Haploidentical Hematopoietic Cell Transplantation in Lymphomas

  • Guru Subramanian Guru Murthy
  • Mehdi Hamadani
  • Parameswaran N. Hari
Part of the Advances and Controversies in Hematopoietic Transplantation and Cell Therapy book series (ACHTCT)


Allogeneic hematopoietic cell transplantation (allo-HCT) is a potentially curative salvage treatment for patients with lymphoproliferative disorders (LPDs). In the United States, it is estimated that about 19,790 patients with non-Hodgkin lymphoma (NHL) and 1150 patients with Hodgkin lymphoma died in the calendar year of 2015. Progressive disease is a leading cause of mortality in patients with lymphomas. Although allo-HCT appears to be an attractive treatment option for patients with advanced lymphomas, its widespread application is often limited by factors such as HLA-matched donor availability and the risk of post-transplant morbidity. Haploidentical HCT (haplo-HCT) expands the allo-HCT strategy to patients without an available fully HLA-matched adult donor, while novel haplo-HCT techniques have improved the safety of this approach. Historically, in the haploidentical setting, severe graft-versus-host disease (GvHD), higher risk of non-relapse mortality (NRM), disease relapse, and delayed immune reconstitution were challenges despite extensive in vivo or ex vivo T-cell depletion aimed at reduced graft rejection and GvHD risk. More recently, several Asian centers have reported favorable outcomes of haplo-HCT utilizing T-cell replete grafts with intensive immunosuppression using antithymocyte globulin (ATG). A different strategy of T-cell replete haplo-HCT being increasingly used involves the administration of high-dose post-transplantation cyclophosphamide (PTCy), which mitigates the risk of GvHD by targeting alloreactive T-cells rapidly proliferating early after HLA-mismatched transplant while sparing regulatory T-cells and hematopoietic progenitor cells. The near universal and ease of haploidentical donor availability have led to a rapid adoption of this strategy in patients with LPDs.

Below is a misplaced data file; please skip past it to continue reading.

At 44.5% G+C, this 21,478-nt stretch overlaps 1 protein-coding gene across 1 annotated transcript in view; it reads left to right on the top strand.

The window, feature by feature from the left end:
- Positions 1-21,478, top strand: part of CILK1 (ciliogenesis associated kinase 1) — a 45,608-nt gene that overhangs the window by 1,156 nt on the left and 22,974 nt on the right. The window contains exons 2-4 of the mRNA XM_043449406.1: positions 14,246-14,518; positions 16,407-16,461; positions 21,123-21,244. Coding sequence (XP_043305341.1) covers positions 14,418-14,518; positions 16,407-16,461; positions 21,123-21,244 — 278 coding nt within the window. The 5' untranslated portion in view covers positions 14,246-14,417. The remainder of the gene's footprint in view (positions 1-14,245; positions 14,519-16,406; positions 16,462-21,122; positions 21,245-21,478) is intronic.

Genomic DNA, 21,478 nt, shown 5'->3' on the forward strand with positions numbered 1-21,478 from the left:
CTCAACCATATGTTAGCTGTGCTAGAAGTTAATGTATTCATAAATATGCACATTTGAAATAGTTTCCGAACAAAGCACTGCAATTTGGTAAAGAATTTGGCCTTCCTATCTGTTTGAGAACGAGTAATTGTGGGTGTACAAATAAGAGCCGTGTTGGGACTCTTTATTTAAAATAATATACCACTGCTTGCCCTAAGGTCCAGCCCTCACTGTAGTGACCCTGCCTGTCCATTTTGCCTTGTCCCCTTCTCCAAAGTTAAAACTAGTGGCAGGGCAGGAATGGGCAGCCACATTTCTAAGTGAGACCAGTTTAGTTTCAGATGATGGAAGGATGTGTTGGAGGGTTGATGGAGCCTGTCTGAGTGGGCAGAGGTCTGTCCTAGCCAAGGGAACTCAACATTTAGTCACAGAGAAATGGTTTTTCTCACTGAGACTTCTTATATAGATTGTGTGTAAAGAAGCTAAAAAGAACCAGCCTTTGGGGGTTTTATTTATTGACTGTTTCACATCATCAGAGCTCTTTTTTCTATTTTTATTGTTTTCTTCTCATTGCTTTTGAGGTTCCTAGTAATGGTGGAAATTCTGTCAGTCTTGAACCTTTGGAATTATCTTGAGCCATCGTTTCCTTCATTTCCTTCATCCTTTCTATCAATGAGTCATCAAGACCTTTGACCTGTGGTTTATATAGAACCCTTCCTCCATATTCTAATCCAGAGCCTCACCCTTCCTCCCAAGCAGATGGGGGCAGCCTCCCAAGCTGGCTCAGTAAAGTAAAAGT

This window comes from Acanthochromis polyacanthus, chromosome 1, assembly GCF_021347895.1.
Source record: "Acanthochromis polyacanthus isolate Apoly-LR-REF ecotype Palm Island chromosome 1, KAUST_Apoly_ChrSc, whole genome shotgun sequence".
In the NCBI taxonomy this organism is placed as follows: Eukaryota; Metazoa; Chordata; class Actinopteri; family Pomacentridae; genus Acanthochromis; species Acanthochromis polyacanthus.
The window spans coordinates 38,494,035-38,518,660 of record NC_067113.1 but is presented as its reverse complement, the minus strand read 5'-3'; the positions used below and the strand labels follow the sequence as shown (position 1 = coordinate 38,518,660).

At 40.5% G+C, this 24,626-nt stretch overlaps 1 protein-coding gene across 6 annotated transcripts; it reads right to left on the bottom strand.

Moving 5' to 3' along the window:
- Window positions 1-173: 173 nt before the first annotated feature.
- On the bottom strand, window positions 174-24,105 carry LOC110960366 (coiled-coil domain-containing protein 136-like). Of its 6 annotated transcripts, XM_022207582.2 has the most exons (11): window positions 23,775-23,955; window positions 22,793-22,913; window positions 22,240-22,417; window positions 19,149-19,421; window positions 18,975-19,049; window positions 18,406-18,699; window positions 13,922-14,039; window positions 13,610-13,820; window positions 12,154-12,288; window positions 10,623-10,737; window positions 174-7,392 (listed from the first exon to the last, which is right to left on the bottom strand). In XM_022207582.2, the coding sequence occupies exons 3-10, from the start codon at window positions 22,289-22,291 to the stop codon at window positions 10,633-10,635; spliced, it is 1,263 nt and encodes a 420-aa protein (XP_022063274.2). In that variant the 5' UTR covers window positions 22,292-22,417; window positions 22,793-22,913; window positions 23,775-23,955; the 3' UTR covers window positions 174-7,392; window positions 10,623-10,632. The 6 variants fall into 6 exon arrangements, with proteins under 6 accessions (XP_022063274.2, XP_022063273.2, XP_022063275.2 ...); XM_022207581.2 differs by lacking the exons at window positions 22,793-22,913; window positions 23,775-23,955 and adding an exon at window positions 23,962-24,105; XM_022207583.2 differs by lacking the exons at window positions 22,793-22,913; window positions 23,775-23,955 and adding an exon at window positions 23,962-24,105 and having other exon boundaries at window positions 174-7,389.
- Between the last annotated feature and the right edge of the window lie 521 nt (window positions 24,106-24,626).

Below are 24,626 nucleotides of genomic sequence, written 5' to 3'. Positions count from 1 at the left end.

Haploidentical transplants Post-transplant cyclophosphamide NMA Myeloablative Relapse GvHD Lymphoma HL NHL Conditioning 


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Copyright information

© Springer International Publishing AG, part of Springer Nature 2018

Authors and Affiliations

  • Guru Subramanian Guru Murthy
    • 1
  • Mehdi Hamadani
    • 1
    • 2
  • Parameswaran N. Hari
    • 1
    • 2
  1. 1.Division of Hematology and OncologyMedical College of WisconsinMilwaukeeUSA
  2. 2.Center for International Blood and Marrow Transplant ResearchMilwaukeeUSA

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